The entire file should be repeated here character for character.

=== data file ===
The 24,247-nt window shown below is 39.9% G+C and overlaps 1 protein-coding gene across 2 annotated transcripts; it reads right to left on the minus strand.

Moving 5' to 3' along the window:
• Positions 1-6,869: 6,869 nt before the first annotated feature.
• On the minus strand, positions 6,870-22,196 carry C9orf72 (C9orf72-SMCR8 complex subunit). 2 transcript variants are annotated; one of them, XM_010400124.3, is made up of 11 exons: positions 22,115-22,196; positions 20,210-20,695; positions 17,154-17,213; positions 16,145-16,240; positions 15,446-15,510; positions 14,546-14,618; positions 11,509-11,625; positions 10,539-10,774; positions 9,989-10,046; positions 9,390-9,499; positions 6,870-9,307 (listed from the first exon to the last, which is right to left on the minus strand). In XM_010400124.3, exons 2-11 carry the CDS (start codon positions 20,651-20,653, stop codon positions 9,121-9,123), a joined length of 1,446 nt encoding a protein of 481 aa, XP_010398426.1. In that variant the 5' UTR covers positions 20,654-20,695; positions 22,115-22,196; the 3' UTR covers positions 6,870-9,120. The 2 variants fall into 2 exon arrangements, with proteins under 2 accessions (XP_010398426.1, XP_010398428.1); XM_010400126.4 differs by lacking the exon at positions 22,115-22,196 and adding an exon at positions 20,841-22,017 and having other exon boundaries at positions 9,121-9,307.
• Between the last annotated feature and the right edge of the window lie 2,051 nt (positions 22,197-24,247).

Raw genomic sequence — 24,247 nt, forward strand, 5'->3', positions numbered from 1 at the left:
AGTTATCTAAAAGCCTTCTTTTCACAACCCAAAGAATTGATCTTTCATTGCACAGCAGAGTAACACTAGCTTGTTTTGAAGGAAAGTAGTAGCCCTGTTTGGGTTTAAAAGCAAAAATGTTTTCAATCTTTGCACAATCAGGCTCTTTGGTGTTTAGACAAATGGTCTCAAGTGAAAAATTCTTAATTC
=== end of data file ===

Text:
The 24,247-nt window shown below is 39.9% G+C and overlaps 1 protein-coding gene across 2 annotated transcripts; it reads right to left on the minus strand.

Moving 5' to 3' along the window:
• Positions 1-6,869: 6,869 nt before the first annotated feature.
• On the minus strand, positions 6,870-22,196 carry C9orf72 (C9orf72-SMCR8 complex subunit). 2 transcript variants are annotated; one of them, XM_010400124.3, is made up of 11 exons: positions 22,115-22,196; positions 20,210-20,695; positions 17,154-17,213; positions 16,145-16,240; positions 15,446-15,510; positions 14,546-14,618; positions 11,509-11,625; positions 10,539-10,774; positions 9,989-10,046; positions 9,390-9,499; positions 6,870-9,307 (listed from the first exon to the last, which is right to left on the minus strand). In XM_010400124.3, exons 2-11 carry the CDS (start codon positions 20,651-20,653, stop codon positions 9,121-9,123), a joined length of 1,446 nt encoding a protein of 481 aa, XP_010398426.1. In that variant the 5' UTR covers positions 20,654-20,695; positions 22,115-22,196; the 3' UTR covers positions 6,870-9,120. The 2 variants fall into 2 exon arrangements, with proteins under 2 accessions (XP_010398426.1, XP_010398428.1); XM_010400126.4 differs by lacking the exon at positions 22,115-22,196 and adding an exon at positions 20,841-22,017 and having other exon boundaries at positions 9,121-9,307.
• Between the last annotated feature and the right edge of the window lie 2,051 nt (positions 22,197-24,247).

Raw genomic sequence — 24,247 nt, forward strand, 5'->3', positions numbered from 1 at the left:
AGTTATCTAAAAGCCTTCTTTTCACAACCCAAAGAATTGATCTTTCATTGCACAGCAGAGTAACACTAGCTTGTTTTGAAGGAAAGTAGTAGCCCTGTTTGGGTTTAAAAGCAAAAATGTTTTCAATCTTTGCACAATCAGGCTCTTTGGTGTTTAGACAAATGGTCTCAAGTGAAAAATTCTTAATTC